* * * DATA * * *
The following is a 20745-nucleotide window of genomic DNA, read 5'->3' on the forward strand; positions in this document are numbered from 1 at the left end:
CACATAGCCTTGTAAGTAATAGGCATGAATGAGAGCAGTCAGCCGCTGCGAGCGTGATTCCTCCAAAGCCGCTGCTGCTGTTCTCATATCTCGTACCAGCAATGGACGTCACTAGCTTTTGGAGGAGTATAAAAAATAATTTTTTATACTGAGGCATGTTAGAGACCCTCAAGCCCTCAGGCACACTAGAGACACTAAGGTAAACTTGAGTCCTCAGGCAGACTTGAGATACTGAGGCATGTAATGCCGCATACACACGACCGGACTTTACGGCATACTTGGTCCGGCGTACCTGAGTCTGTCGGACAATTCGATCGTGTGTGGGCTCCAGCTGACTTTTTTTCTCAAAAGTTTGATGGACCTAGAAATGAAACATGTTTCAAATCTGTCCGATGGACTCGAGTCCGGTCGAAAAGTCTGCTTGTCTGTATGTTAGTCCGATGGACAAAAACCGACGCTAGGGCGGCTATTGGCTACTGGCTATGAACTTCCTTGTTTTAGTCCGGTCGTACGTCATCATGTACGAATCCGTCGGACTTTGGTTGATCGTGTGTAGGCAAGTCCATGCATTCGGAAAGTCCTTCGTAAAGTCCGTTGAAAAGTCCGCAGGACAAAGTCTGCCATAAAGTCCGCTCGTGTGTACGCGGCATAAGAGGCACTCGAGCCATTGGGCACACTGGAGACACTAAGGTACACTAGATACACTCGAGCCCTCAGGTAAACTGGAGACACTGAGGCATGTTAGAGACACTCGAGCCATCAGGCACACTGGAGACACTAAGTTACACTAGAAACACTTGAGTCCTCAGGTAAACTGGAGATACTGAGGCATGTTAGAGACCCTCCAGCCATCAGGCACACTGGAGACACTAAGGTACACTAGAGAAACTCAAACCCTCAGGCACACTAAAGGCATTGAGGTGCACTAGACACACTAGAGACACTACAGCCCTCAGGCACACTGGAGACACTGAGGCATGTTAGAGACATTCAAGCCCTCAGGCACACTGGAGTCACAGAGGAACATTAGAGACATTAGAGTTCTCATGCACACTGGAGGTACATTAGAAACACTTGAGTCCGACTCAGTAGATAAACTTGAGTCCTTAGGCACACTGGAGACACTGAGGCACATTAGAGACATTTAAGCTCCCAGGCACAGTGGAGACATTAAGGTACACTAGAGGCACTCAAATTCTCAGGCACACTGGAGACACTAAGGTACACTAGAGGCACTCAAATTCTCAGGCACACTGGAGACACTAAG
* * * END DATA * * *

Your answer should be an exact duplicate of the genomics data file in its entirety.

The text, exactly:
The following is a 20745-nucleotide window of genomic DNA, read 5'->3' on the forward strand; positions in this document are numbered from 1 at the left end:
CACATAGCCTTGTAAGTAATAGGCATGAATGAGAGCAGTCAGCCGCTGCGAGCGTGATTCCTCCAAAGCCGCTGCTGCTGTTCTCATATCTCGTACCAGCAATGGACGTCACTAGCTTTTGGAGGAGTATAAAAAATAATTTTTTATACTGAGGCATGTTAGAGACCCTCAAGCCCTCAGGCACACTAGAGACACTAAGGTAAACTTGAGTCCTCAGGCAGACTTGAGATACTGAGGCATGTAATGCCGCATACACACGACCGGACTTTACGGCATACTTGGTCCGGCGTACCTGAGTCTGTCGGACAATTCGATCGTGTGTGGGCTCCAGCTGACTTTTTTTCTCAAAAGTTTGATGGACCTAGAAATGAAACATGTTTCAAATCTGTCCGATGGACTCGAGTCCGGTCGAAAAGTCTGCTTGTCTGTATGTTAGTCCGATGGACAAAAACCGACGCTAGGGCGGCTATTGGCTACTGGCTATGAACTTCCTTGTTTTAGTCCGGTCGTACGTCATCATGTACGAATCCGTCGGACTTTGGTTGATCGTGTGTAGGCAAGTCCATGCATTCGGAAAGTCCTTCGTAAAGTCCGTTGAAAAGTCCGCAGGACAAAGTCTGCCATAAAGTCCGCTCGTGTGTACGCGGCATAAGAGGCACTCGAGCCATTGGGCACACTGGAGACACTAAGGTACACTAGATACACTCGAGCCCTCAGGTAAACTGGAGACACTGAGGCATGTTAGAGACACTCGAGCCATCAGGCACACTGGAGACACTAAGTTACACTAGAAACACTTGAGTCCTCAGGTAAACTGGAGATACTGAGGCATGTTAGAGACCCTCCAGCCATCAGGCACACTGGAGACACTAAGGTACACTAGAGAAACTCAAACCCTCAGGCACACTAAAGGCATTGAGGTGCACTAGACACACTAGAGACACTACAGCCCTCAGGCACACTGGAGACACTGAGGCATGTTAGAGACATTCAAGCCCTCAGGCACACTGGAGTCACAGAGGAACATTAGAGACATTAGAGTTCTCATGCACACTGGAGGTACATTAGAAACACTTGAGTCCGACTCAGTAGATAAACTTGAGTCCTTAGGCACACTGGAGACACTGAGGCACATTAGAGACATTTAAGCTCCCAGGCACAGTGGAGACATTAAGGTACACTAGAGGCACTCAAATTCTCAGGCACACTGGAGACACTAAGGTACACTAGAGGCACTCAAATTCTCAGGCACACTGGAGACACTAAG